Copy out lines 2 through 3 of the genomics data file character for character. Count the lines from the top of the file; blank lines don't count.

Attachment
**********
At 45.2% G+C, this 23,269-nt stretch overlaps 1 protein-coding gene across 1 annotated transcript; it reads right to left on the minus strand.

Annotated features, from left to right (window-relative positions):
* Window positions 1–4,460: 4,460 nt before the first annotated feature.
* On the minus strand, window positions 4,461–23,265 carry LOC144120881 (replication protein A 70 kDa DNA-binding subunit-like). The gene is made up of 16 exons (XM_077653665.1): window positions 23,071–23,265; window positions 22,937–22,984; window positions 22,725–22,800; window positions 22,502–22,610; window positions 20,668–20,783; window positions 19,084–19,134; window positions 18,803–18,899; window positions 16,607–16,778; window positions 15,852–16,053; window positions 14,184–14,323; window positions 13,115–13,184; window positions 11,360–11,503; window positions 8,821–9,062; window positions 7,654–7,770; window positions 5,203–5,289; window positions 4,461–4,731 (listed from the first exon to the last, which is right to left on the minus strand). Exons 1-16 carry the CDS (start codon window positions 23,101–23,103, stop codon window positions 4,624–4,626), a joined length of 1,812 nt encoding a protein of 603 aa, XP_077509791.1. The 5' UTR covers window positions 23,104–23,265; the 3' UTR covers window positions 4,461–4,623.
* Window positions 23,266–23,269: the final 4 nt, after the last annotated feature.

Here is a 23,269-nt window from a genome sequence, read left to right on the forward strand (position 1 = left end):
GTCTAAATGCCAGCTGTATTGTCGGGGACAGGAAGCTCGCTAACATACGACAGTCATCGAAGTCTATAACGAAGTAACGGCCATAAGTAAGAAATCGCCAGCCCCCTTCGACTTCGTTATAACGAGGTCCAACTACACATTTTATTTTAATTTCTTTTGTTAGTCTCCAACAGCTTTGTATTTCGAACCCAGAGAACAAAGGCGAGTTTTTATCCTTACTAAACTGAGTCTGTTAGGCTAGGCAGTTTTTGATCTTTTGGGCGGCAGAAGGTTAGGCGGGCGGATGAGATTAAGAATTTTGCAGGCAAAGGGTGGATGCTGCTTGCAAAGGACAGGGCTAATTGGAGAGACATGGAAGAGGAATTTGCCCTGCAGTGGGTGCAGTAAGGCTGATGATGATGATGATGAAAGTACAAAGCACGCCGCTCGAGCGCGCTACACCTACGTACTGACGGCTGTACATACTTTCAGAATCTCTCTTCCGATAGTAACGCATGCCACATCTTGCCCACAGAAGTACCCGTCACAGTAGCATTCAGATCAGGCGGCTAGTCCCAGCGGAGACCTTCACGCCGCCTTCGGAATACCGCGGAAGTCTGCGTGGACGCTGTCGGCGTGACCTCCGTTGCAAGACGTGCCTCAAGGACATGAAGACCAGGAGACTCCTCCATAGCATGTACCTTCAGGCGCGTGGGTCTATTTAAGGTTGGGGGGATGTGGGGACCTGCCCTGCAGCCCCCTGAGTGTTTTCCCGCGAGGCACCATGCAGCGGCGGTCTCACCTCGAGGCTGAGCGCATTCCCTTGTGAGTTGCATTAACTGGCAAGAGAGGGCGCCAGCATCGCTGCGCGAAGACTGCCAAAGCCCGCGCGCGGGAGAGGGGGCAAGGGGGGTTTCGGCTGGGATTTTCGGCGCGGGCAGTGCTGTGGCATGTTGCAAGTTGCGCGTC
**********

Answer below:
Annotated features, from left to right (window-relative positions):
* Window positions 1–4,460: 4,460 nt before the first annotated feature.